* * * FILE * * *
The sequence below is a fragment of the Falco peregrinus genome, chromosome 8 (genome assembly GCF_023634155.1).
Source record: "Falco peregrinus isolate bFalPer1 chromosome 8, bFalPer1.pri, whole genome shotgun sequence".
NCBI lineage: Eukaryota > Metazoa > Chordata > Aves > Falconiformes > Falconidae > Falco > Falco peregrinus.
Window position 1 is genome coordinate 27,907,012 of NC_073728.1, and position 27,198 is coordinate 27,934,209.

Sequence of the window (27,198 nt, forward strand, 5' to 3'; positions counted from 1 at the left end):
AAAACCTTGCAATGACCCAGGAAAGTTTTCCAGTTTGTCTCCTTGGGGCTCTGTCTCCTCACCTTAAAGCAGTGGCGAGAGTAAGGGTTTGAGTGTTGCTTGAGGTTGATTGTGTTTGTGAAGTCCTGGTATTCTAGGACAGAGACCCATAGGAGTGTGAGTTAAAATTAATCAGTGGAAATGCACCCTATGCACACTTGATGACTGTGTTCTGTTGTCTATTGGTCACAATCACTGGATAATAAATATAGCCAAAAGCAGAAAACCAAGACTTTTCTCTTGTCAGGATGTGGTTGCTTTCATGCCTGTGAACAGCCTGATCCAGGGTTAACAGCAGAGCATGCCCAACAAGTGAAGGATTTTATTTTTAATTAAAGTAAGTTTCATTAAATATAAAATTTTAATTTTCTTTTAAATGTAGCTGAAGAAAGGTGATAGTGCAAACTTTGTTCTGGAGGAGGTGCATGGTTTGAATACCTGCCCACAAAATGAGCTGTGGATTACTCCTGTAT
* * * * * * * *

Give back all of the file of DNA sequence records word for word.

The sequence below is a fragment of the Falco peregrinus genome, chromosome 8 (genome assembly GCF_023634155.1).
Source record: "Falco peregrinus isolate bFalPer1 chromosome 8, bFalPer1.pri, whole genome shotgun sequence".
NCBI lineage: Eukaryota > Metazoa > Chordata > Aves > Falconiformes > Falconidae > Falco > Falco peregrinus.
Window position 1 is genome coordinate 27,907,012 of NC_073728.1, and position 27,198 is coordinate 27,934,209.

Sequence of the window (27,198 nt, forward strand, 5' to 3'; positions counted from 1 at the left end):
AAAACCTTGCAATGACCCAGGAAAGTTTTCCAGTTTGTCTCCTTGGGGCTCTGTCTCCTCACCTTAAAGCAGTGGCGAGAGTAAGGGTTTGAGTGTTGCTTGAGGTTGATTGTGTTTGTGAAGTCCTGGTATTCTAGGACAGAGACCCATAGGAGTGTGAGTTAAAATTAATCAGTGGAAATGCACCCTATGCACACTTGATGACTGTGTTCTGTTGTCTATTGGTCACAATCACTGGATAATAAATATAGCCAAAAGCAGAAAACCAAGACTTTTCTCTTGTCAGGATGTGGTTGCTTTCATGCCTGTGAACAGCCTGATCCAGGGTTAACAGCAGAGCATGCCCAACAAGTGAAGGATTTTATTTTTAATTAAAGTAAGTTTCATTAAATATAAAATTTTAATTTTCTTTTAAATGTAGCTGAAGAAAGGTGATAGTGCAAACTTTGTTCTGGAGGAGGTGCATGGTTTGAATACCTGCCCACAAAATGAGCTGTGGATTACTCCTGTAT